During the five centuries that followed the exile circumstances tended to obscure the universal idea of God, bought, with such a price, and to bring back the old, popular idea of a god belonging peculiarly to Israel or to the faithful remnant of Israel. It would seem that the Jews who were scattered abroad, mingling in the life of Babylonia or Egypt, were able to preserve larger and nobler ideas of God than those living in the tiny community of Judea, now just a little area about Jerusalem. Here, though the larger conception of the great prophets was never wholly lost, all energies needed to be centered on keeping alive and uncontaminated the visible worship of the God not made with hands. It is not strange that he came to be thought of sometimes as little more than the champion of this small group whom he must preserve and whose glory he must restore in order that his own name might not perish from the earth.
Ideas of the nature of God and the nature of man are always interdependent, and this interdependence can be clearly traced in the history of Israel's religion. At the basis of that religion lay an act of deliverance demanding gratitude and a contract demanding fidelity. In the religion's inception justice was dispensed between man and man in the name of God. In the conflict with baalism debasing license on the one hand and control of the appetites on the other were ever in the issue.
At the time of the nation's birth supine yielding to foreign overlords or patriotic union and resistance had to be chosen, and loyalty to Yahweh was the great rallying-cry to manly action. When the nation was divided, the preservation of long-accustomed right or the yielding to despotism and forced labor was a part of the issue, and the prophet of Yahweh stood for the rights of the people. When the contest with Phoenician baalism arose, the ancient rights of the common people were again threatened by despotic ideals, and the prophet Elijah defended the rights of the small landowners against the king.
In the next century national expansion had given opportunity for one class in the community to take cruel and unfair advantage of another class. In this situation the rights of the common people were made the one supreme demand of God in a way that has made the words of Amos, Isaiah, and Micah come ringing down the ages and will make them sound on until society shall be organized, in some way, upon a basis of economic justice, with protection for the weak from the strong and ruthless.
The relation of nation with nation, as involving moral standards, was hardly less prominent in the words of Israel's great teachers than the moral obligation of class to class. Starting with ideals of merciless conquest which must ever prevail when the nation is thought of as the peculiar and especial care of its god, the prophets came to under-stand that, if justice is with God, governments must deal justly in their relations with one another.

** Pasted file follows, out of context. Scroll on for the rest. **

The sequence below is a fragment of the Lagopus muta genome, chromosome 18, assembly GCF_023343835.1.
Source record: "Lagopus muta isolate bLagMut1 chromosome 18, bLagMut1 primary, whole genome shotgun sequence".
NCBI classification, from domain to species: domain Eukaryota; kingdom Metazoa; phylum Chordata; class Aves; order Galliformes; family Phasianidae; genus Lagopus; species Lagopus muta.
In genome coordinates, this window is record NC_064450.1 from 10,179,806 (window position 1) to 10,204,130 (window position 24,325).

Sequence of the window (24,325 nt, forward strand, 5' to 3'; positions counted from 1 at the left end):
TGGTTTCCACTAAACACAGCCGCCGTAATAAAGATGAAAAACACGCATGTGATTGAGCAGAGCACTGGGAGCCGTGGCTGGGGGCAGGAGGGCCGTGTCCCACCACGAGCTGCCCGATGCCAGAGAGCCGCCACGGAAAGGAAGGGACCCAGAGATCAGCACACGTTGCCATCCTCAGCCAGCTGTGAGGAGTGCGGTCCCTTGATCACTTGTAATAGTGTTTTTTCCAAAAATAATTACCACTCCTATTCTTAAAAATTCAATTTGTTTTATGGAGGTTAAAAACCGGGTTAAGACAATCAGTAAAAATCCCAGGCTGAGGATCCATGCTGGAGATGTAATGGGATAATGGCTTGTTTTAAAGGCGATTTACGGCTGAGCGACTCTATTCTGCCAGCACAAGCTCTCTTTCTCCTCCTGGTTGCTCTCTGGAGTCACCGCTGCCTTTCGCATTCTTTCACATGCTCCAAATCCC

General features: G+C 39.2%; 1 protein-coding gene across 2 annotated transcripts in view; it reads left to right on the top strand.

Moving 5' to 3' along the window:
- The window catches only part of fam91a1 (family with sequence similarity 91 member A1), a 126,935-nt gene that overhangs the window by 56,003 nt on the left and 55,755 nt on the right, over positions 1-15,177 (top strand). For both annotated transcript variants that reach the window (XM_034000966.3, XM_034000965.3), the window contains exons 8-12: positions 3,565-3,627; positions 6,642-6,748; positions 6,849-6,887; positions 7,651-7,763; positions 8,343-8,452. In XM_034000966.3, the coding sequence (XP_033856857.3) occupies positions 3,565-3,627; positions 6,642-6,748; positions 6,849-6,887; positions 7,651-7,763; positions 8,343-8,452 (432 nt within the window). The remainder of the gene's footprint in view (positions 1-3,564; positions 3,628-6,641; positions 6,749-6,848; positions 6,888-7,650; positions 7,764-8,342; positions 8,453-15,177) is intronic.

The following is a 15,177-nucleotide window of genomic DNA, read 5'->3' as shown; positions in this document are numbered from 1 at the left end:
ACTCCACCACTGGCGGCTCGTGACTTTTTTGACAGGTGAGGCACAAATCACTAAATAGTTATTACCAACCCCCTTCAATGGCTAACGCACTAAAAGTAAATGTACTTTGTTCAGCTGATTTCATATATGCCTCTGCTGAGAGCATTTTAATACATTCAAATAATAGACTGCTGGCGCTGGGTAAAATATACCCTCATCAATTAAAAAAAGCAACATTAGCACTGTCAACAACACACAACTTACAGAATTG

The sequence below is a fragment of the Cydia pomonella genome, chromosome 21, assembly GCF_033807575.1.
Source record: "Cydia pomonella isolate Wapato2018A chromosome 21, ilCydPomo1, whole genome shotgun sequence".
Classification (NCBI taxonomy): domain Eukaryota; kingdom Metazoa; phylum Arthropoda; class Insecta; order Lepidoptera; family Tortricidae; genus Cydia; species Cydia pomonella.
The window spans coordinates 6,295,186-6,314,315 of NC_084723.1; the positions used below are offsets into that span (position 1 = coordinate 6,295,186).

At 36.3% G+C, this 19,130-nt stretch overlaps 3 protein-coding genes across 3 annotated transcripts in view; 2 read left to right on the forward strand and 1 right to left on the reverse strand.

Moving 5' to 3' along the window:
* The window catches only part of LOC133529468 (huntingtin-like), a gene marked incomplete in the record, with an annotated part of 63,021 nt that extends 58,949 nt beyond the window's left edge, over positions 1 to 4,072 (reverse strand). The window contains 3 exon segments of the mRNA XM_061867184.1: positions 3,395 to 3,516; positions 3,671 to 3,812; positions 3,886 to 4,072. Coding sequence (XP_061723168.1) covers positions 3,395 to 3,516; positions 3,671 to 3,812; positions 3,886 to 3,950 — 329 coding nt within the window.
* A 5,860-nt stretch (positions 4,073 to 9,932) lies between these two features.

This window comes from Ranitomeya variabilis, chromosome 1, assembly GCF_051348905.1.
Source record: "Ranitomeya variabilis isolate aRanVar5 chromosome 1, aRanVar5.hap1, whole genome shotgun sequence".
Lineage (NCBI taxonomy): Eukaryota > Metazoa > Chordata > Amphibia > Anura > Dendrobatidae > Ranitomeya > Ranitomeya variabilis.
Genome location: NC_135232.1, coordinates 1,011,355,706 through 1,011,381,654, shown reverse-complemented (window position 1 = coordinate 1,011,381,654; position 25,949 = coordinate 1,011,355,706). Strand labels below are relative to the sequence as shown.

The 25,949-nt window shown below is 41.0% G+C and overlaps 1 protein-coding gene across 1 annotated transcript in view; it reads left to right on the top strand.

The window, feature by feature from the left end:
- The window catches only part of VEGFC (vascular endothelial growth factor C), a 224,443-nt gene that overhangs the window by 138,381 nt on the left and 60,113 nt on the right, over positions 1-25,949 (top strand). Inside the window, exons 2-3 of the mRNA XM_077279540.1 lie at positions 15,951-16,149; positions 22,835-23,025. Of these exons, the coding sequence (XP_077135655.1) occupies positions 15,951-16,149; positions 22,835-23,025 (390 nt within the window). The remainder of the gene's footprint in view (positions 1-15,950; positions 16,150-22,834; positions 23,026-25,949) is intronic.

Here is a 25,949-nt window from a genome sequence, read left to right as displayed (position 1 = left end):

A genuine faith in a moral God of nations involves a true internationalism. The ideal of international union by voluntary federation father than by conquest has recently been traced back to the glorious conception found in the Book of Isaiah Egypt and Assyria at peace, with Israel a blessing in their midst, through the common loyalty of all to the one God of the whole earth. Since the day of that concrete picture, empires have continued to be built through conquest, and never till recent generations have experiments in voluntary federation of peoples, united through common ideals, not seeking aggression, been at-tempted on any such scale as pictured in Isaiah. Now at last, after all these centuries, out of the boiling cauldron of world-conflict, practical men are seeking ways and means for the realization of the prophet's dream for humanity.
Israel's ideal for man was one that included more than these things. It was an ideal which could never be satisfied by a righteous economic order or a righteous international system. Hosea knew better than to stop there; he saw that life's solution lies within the heart of man and that only as men come to know the God of limitless mercy can they reach their destiny. Jeremiah saw that there must be the response of the individual heart to the divine heart; that no merely national covenant was safe unless its provisions were written in the hearts of the separate members of the nation, from the least of them even unto the greatest of them.